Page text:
The arms are those of Hope impaling those of Johnstone, as borne by Charles Hope, 1st Earl of Hopetoun (1681-1742) and his wife Henrietta Johnstone, daughter of William, 1st Marquess of Annandale. Charles Hope was created Earl of Hopetoun at the age of 22 on April 15, 1703. Family tradition holds that the 1st Earl's father, John Hope, gave his seat in a lifeboat to the Duke of York (later James II) during the disastrous wreck of the Royal Gloucester in 1682. Since John Hope had given his life for the sake of the Royal Duke, Queen Anne granted a peerage to Hope's son Charles as soon as he came of age.
The 1st Earl was a zealous supporter of the Union of England and Scotland in 1707, but is best remembered today as the builder of Hopetoun House, chiefly from the designs of the architect Sir William Bruce.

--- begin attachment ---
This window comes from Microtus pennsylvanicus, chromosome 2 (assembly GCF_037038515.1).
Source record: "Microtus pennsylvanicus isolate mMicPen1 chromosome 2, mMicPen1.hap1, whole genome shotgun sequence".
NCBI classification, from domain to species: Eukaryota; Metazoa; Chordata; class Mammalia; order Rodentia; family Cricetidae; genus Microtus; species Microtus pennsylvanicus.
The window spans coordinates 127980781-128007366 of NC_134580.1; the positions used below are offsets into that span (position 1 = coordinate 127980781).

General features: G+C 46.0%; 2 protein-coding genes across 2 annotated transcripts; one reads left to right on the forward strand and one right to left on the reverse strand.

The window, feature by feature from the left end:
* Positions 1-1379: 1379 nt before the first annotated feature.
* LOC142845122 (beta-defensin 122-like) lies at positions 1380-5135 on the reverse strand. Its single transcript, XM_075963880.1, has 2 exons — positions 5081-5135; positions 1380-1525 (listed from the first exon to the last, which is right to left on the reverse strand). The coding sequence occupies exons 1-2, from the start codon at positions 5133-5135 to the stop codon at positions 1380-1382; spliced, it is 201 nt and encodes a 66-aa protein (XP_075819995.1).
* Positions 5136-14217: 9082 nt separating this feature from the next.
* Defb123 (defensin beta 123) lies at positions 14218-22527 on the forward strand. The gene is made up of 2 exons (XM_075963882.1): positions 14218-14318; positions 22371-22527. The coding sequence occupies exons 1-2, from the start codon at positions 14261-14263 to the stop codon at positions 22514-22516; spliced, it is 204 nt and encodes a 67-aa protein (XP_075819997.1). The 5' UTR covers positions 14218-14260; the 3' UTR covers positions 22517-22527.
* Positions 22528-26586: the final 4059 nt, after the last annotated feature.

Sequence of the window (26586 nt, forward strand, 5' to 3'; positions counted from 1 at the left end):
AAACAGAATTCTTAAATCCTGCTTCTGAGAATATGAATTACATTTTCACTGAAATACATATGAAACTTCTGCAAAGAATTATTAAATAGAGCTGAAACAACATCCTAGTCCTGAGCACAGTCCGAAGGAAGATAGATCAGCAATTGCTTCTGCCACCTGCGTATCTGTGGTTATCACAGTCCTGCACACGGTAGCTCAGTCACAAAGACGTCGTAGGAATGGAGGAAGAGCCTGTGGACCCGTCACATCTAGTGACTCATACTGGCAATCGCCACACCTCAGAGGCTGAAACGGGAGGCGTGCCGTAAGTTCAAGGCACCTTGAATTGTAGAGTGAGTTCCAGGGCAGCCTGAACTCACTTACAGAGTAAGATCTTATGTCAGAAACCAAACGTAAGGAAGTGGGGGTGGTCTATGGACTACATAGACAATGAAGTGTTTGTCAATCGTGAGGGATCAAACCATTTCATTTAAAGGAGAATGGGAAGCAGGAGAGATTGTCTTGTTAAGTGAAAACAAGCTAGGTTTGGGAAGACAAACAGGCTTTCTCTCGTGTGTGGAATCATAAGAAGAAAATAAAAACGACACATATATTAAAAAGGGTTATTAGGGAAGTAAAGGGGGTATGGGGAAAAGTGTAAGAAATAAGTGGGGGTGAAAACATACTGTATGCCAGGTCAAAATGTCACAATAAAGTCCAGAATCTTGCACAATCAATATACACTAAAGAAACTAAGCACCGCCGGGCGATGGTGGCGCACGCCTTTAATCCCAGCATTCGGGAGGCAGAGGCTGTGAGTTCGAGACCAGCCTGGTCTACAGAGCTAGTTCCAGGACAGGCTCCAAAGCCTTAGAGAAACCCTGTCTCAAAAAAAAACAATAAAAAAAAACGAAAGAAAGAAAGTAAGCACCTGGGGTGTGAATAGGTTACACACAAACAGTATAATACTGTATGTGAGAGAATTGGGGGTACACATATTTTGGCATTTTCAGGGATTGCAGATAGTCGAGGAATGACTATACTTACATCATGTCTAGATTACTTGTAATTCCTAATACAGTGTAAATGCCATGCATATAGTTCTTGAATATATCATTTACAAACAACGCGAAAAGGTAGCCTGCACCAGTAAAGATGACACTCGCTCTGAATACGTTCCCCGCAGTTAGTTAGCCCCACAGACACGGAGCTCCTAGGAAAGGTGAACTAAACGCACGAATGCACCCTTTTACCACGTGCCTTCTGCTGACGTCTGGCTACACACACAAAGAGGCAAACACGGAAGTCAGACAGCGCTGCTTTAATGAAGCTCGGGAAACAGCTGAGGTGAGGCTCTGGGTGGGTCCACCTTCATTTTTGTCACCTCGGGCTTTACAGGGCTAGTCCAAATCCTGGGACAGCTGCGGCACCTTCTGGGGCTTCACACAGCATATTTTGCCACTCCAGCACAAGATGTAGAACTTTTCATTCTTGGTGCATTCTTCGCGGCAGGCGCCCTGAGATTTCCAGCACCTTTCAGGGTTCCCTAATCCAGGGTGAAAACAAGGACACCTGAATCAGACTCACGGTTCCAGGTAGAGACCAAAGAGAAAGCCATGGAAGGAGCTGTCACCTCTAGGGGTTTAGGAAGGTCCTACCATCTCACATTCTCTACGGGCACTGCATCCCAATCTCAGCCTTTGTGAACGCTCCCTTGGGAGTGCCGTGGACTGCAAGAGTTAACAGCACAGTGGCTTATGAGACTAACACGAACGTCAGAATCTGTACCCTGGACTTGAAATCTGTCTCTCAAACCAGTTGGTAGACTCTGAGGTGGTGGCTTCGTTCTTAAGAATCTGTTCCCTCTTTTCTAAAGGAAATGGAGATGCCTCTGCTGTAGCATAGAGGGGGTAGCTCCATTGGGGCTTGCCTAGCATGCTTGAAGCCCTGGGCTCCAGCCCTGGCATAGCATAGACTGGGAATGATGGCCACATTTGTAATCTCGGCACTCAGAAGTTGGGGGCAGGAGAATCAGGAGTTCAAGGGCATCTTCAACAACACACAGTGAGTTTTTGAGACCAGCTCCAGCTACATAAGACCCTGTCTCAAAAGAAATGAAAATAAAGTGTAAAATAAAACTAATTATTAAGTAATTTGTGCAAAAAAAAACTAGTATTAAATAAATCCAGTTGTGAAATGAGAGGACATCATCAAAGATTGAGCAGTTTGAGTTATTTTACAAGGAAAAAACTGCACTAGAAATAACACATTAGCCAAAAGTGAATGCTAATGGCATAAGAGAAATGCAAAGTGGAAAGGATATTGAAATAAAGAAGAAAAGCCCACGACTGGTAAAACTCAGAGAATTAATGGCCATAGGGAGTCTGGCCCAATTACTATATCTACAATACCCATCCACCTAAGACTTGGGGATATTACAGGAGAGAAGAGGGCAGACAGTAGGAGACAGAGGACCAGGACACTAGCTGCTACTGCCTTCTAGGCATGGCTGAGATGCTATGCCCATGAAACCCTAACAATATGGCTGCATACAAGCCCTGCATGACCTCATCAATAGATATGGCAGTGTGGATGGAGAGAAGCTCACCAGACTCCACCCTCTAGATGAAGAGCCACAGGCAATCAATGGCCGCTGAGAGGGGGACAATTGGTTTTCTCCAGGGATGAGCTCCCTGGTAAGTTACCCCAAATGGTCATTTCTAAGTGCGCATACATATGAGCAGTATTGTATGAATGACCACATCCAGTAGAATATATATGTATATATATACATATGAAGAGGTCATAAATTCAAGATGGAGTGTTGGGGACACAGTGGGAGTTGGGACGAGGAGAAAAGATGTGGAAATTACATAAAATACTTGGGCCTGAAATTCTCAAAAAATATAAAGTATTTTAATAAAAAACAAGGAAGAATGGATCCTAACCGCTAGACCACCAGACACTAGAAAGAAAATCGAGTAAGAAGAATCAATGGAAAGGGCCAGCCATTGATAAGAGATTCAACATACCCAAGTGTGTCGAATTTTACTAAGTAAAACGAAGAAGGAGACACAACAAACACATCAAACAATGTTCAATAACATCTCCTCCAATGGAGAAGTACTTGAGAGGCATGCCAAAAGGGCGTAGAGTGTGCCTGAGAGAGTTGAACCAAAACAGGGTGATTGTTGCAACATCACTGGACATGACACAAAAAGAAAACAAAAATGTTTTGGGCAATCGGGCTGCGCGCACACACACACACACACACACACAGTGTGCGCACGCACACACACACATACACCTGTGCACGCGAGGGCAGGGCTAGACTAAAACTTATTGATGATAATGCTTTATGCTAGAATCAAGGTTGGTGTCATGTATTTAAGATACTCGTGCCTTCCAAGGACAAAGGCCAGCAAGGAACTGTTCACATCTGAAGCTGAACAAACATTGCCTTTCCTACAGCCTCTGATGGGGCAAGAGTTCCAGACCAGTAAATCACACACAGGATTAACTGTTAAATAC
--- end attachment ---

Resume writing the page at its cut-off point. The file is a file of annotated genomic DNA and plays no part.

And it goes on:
Other pieces of silver made for the 1st Earl include a pair of Queen Anne sideboard dishes by Thomas Parr, 1707, sold at Christie's, New York, October 28, 1986, lot 335; three matching dishes by the same, sold at Sotheby's, London, June 8, 1972, lot 71; twelve soup plates by Philip Rollos, sold in the same Rooms, June 18, 1964, lot 128; six matching examples by the same, sold from the Patio Collection, Christie's, New York, October 20, 1986, lot 39; twelve dinner plates by Parr of 1707, sold at Sotheby's, London, June 13, 1983, lot 35 and a further set of twelve at Christie's, London, July 12, 1983, lot 172.